Seaya Ventures raises new Article 9 rated climate fund

Madrid-based Seaya Ventures today announced the first closing of a new fund focused on sustainability. The new source of cash will be invested in startups working in four main areas: food value chains, agritech, circular economy, and “green tech,” a confusing term that, for Seaya, covers the technology that enables the production and distribution of green energy.

€130 million has already been committed from investors, including the Spanish energy company Iberdrola, the Spanish government-backed fund ICO Next Tech and Nortia Capital. The fund, called Seaya Andromeda, has a final target of around €300 million.

Like previous Seaya Ventures funds, Andromeda will invest from Series A onwards, with ticket sizes expected to range between €10m and €15m. The team will primarily focus on southern Europe, but will also look at opportunities across the continent. Seaya’s broader portfolio includes companies such as Glovo, Cabify, Wallbox and Capchase.

The new fund is classified as an “Article 9 Fund” as part of the EU new sustainable finance regulationswhose goal is to hold self-described “sustainable” investment vehicles accountable.

What does article 9 mean for the Seaya Ventures venture capital fund?

Unlike other Seaya funds, Andromeda is selling out entirely to sustainability and is therefore the first to earn Article 9 classification. What does that mean?

“You have to go through a very tough process in front of local regulators. Specifically in Spain it is the CNMV”, says Antonio Giménez de Córdoba, a partner at Seaya. “This is something that has been framed very deeply, and we need to go through the process and measure [KPIs] before the investment, during the investment and post-investment. So this is something we’ve been working very hard on.”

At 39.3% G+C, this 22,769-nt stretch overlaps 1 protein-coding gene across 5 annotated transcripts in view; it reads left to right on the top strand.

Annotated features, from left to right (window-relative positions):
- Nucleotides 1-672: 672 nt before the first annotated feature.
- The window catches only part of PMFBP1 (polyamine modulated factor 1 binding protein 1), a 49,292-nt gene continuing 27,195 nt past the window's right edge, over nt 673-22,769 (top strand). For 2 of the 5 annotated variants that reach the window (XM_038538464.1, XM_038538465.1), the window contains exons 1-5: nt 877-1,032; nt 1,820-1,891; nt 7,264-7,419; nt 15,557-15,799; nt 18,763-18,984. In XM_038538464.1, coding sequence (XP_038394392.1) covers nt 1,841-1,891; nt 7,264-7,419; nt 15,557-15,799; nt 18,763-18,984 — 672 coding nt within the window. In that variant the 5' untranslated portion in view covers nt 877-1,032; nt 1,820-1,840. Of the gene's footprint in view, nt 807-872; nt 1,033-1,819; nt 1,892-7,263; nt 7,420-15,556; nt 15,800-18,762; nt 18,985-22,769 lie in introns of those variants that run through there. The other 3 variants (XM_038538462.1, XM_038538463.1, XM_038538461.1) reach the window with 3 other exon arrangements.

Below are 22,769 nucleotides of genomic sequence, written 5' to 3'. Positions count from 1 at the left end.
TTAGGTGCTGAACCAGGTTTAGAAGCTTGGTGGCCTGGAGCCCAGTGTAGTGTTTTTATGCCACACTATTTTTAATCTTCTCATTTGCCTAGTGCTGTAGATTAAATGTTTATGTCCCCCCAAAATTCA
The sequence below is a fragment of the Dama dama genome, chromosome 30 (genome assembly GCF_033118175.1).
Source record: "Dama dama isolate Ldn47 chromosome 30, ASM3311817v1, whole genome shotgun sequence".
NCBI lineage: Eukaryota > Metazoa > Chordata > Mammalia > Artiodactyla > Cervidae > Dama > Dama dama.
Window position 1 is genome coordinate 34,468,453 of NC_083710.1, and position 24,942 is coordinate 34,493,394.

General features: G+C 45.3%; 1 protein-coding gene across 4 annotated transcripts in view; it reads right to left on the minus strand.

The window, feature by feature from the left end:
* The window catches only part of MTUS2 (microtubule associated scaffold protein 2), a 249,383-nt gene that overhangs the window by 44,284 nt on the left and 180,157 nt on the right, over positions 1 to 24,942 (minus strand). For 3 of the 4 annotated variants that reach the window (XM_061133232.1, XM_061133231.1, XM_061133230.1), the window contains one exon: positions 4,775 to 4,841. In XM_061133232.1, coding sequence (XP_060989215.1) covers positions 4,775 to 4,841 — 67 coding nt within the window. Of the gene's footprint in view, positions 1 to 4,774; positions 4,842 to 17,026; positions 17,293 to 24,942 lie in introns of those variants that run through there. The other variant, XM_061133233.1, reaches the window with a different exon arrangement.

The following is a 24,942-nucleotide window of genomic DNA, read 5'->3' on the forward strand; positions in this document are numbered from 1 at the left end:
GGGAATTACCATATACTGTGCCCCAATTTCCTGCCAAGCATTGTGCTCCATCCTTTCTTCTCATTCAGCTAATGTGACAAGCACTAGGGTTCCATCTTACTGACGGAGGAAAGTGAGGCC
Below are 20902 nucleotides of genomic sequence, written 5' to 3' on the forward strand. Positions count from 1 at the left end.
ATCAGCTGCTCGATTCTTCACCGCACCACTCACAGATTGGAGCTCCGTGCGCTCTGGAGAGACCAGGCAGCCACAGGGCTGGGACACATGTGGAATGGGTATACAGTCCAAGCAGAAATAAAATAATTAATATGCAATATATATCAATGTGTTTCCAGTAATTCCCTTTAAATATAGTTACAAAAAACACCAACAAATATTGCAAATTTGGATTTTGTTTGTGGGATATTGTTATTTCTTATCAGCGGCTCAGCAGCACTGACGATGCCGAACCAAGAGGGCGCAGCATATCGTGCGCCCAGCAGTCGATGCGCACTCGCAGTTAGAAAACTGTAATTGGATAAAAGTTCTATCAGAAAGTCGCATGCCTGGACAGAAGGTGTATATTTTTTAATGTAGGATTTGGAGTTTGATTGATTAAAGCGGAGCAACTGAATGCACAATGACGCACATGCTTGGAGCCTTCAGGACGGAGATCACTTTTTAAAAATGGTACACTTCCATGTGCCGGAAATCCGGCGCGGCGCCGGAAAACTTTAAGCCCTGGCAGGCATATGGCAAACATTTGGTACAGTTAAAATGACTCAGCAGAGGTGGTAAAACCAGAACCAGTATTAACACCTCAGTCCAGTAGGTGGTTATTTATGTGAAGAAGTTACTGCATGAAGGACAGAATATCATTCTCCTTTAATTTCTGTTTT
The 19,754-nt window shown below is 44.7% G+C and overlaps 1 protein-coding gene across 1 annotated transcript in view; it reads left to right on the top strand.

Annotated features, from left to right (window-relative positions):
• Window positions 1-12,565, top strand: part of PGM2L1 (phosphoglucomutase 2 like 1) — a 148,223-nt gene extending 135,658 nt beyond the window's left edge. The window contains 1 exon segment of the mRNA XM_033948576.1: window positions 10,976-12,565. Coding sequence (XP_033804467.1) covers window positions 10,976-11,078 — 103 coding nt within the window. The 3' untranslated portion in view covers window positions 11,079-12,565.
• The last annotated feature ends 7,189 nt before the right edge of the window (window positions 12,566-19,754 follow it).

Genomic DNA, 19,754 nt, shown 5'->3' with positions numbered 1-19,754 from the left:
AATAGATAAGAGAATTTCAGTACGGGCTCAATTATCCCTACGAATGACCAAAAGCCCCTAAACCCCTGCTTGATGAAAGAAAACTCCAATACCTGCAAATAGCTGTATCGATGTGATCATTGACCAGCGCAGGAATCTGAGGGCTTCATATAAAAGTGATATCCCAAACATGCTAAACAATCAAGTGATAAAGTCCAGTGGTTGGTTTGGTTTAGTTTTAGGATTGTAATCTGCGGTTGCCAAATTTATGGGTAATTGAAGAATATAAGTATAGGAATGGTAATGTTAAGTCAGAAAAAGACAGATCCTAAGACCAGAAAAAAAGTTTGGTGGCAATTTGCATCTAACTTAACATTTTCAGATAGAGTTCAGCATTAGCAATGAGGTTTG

In terms of what those KPIs look like, it varies by subsector, says Carlos Fisch, director and sustainability specialist at Seaya Ventures.

“We have certain specific SDGs (sustainable development goals) assigned to each of the verticals,” he explains. “So for agritech it’s things like life on earth, Zero Hunger, Sustainable consumption. For circular economy startups, it is measured by the amount of resources saved or recycled, so it depends on the business model.”

Some environmental observers have raised concerns that the new EU regulations carry a risk of greenwashing because some funds have received sustainable ratings without changing much in the process.

However, Giménez de Córdoba disagrees: “I think it’s really positive that this framework is quite strict and I think we are really adopting it.”

neither one nor the other

He adds that he doesn’t think there’s a trade-off between high-yield investments and impact opportunities, pointing to some of the success stories from Seaya Ventures’ portfolio, such as car charger start-ups. wall box and sustainability technology platform ClarityAI.

“We have proof points, so it’s not like we say it out loud and we can’t do it. We have done it and that is why we are doing it more systematically with this specific fund”, he says. “We have shown that you can provide very good returns to your investors who invest in these types of companies. We see big tailwinds in the sector, so there will be very good opportunities in this specific space, so we are optimistic.”

Tim Smith is the Iberia correspondent for Sifted. He tweets from @timmpsmith

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